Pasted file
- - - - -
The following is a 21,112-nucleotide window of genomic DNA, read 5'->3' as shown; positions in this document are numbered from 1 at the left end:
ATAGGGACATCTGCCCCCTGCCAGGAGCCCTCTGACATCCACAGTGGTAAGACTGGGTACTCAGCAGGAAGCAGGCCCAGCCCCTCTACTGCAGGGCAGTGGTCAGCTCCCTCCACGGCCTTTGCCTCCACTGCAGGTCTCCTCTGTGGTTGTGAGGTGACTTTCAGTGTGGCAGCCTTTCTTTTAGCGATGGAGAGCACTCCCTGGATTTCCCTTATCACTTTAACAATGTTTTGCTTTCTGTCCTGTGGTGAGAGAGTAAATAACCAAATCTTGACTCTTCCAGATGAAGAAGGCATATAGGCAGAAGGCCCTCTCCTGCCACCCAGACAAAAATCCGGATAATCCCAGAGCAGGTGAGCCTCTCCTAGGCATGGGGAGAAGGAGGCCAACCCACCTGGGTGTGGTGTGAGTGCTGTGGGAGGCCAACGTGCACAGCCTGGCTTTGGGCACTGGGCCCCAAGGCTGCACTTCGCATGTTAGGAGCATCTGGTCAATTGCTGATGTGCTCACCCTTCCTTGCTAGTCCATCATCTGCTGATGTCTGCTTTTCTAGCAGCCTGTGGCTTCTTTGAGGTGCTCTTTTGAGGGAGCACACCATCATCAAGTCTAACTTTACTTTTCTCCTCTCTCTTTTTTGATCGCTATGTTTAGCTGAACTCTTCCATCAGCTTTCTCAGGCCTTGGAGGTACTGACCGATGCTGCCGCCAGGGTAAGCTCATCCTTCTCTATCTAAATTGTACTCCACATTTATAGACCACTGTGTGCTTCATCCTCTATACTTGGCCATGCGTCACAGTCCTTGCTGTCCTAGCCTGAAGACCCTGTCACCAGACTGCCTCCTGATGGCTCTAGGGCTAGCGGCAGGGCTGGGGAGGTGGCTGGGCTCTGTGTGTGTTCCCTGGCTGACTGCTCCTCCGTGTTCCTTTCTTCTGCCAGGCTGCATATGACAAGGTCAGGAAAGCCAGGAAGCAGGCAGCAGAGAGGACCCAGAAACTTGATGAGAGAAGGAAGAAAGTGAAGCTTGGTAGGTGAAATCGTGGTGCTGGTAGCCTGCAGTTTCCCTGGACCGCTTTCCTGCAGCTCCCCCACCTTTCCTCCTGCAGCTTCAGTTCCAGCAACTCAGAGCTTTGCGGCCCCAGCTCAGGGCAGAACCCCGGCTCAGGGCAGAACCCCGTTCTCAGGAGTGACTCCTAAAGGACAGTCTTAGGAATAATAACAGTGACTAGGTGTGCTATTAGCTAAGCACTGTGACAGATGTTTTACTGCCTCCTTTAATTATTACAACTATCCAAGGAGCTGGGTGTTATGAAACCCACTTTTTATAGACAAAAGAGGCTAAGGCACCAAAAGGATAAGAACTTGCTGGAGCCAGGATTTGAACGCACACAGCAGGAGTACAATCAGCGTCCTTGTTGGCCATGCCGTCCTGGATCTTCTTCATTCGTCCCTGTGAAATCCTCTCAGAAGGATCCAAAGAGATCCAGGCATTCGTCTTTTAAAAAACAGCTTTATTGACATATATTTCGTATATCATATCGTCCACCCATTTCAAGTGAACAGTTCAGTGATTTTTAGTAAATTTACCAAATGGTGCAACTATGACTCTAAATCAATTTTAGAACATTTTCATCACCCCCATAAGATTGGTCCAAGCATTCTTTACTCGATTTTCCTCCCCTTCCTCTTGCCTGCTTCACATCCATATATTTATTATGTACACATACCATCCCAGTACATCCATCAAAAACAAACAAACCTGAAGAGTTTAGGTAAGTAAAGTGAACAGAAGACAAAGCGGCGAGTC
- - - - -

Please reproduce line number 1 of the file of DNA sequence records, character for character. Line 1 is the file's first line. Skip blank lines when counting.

The following is a 21,112-nucleotide window of genomic DNA, read 5'->3' as shown; positions in this document are numbered from 1 at the left end: